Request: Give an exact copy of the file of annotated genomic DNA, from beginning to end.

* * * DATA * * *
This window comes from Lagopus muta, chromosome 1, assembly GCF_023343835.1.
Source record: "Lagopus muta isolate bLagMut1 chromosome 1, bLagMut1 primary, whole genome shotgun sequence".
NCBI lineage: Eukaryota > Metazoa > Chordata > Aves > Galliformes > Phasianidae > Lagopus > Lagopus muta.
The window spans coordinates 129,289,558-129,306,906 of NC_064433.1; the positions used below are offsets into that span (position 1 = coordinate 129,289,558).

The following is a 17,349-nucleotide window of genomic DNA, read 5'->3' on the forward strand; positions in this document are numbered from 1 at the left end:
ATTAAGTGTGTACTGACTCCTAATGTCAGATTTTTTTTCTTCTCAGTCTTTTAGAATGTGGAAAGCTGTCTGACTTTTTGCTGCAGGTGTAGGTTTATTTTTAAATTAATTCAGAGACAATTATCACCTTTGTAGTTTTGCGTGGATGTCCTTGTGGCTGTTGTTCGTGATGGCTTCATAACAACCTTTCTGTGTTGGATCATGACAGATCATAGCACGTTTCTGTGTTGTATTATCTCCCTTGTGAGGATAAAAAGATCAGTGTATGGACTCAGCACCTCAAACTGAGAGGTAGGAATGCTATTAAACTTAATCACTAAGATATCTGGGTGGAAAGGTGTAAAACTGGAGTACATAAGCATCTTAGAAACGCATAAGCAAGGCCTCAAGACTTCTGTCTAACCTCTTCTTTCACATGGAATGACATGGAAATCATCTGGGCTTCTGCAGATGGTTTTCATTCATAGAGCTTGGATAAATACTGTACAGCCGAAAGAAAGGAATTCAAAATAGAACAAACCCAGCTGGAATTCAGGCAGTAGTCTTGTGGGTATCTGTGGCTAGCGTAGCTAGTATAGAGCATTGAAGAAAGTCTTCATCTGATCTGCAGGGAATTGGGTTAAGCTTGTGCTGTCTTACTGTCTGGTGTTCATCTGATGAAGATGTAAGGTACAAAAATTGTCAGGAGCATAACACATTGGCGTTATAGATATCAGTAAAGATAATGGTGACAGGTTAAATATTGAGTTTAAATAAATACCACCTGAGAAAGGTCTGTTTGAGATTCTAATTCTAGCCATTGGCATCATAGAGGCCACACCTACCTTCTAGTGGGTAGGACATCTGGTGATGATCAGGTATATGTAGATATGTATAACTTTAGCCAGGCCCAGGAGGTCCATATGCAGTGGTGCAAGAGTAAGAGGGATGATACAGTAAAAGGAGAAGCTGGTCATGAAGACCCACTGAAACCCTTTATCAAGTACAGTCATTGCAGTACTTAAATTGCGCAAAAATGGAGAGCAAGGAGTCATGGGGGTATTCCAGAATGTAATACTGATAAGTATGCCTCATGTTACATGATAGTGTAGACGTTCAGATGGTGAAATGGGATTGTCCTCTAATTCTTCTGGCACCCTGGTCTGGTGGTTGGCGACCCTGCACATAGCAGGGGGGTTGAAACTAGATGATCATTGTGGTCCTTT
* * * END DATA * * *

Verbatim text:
This window comes from Lagopus muta, chromosome 1, assembly GCF_023343835.1.
Source record: "Lagopus muta isolate bLagMut1 chromosome 1, bLagMut1 primary, whole genome shotgun sequence".
NCBI lineage: Eukaryota > Metazoa > Chordata > Aves > Galliformes > Phasianidae > Lagopus > Lagopus muta.
The window spans coordinates 129,289,558-129,306,906 of NC_064433.1; the positions used below are offsets into that span (position 1 = coordinate 129,289,558).

The following is a 17,349-nucleotide window of genomic DNA, read 5'->3' on the forward strand; positions in this document are numbered from 1 at the left end:
ATTAAGTGTGTACTGACTCCTAATGTCAGATTTTTTTTCTTCTCAGTCTTTTAGAATGTGGAAAGCTGTCTGACTTTTTGCTGCAGGTGTAGGTTTATTTTTAAATTAATTCAGAGACAATTATCACCTTTGTAGTTTTGCGTGGATGTCCTTGTGGCTGTTGTTCGTGATGGCTTCATAACAACCTTTCTGTGTTGGATCATGACAGATCATAGCACGTTTCTGTGTTGTATTATCTCCCTTGTGAGGATAAAAAGATCAGTGTATGGACTCAGCACCTCAAACTGAGAGGTAGGAATGCTATTAAACTTAATCACTAAGATATCTGGGTGGAAAGGTGTAAAACTGGAGTACATAAGCATCTTAGAAACGCATAAGCAAGGCCTCAAGACTTCTGTCTAACCTCTTCTTTCACATGGAATGACATGGAAATCATCTGGGCTTCTGCAGATGGTTTTCATTCATAGAGCTTGGATAAATACTGTACAGCCGAAAGAAAGGAATTCAAAATAGAACAAACCCAGCTGGAATTCAGGCAGTAGTCTTGTGGGTATCTGTGGCTAGCGTAGCTAGTATAGAGCATTGAAGAAAGTCTTCATCTGATCTGCAGGGAATTGGGTTAAGCTTGTGCTGTCTTACTGTCTGGTGTTCATCTGATGAAGATGTAAGGTACAAAAATTGTCAGGAGCATAACACATTGGCGTTATAGATATCAGTAAAGATAATGGTGACAGGTTAAATATTGAGTTTAAATAAATACCACCTGAGAAAGGTCTGTTTGAGATTCTAATTCTAGCCATTGGCATCATAGAGGCCACACCTACCTTCTAGTGGGTAGGACATCTGGTGATGATCAGGTATATGTAGATATGTATAACTTTAGCCAGGCCCAGGAGGTCCATATGCAGTGGTGCAAGAGTAAGAGGGATGATACAGTAAAAGGAGAAGCTGGTCATGAAGACCCACTGAAACCCTTTATCAAGTACAGTCATTGCAGTACTTAAATTGCGCAAAAATGGAGAGCAAGGAGTCATGGGGGTATTCCAGAATGTAATACTGATAAGTATGCCTCATGTTACATGATAGTGTAGACGTTCAGATGGTGAAATGGGATTGTCCTCTAATTCTTCTGGCACCCTGGTCTGGTGGTTGGCGACCCTGCACATAGCAGGGGGGTTGAAACTAGATGATCATTGTGGTCCTTT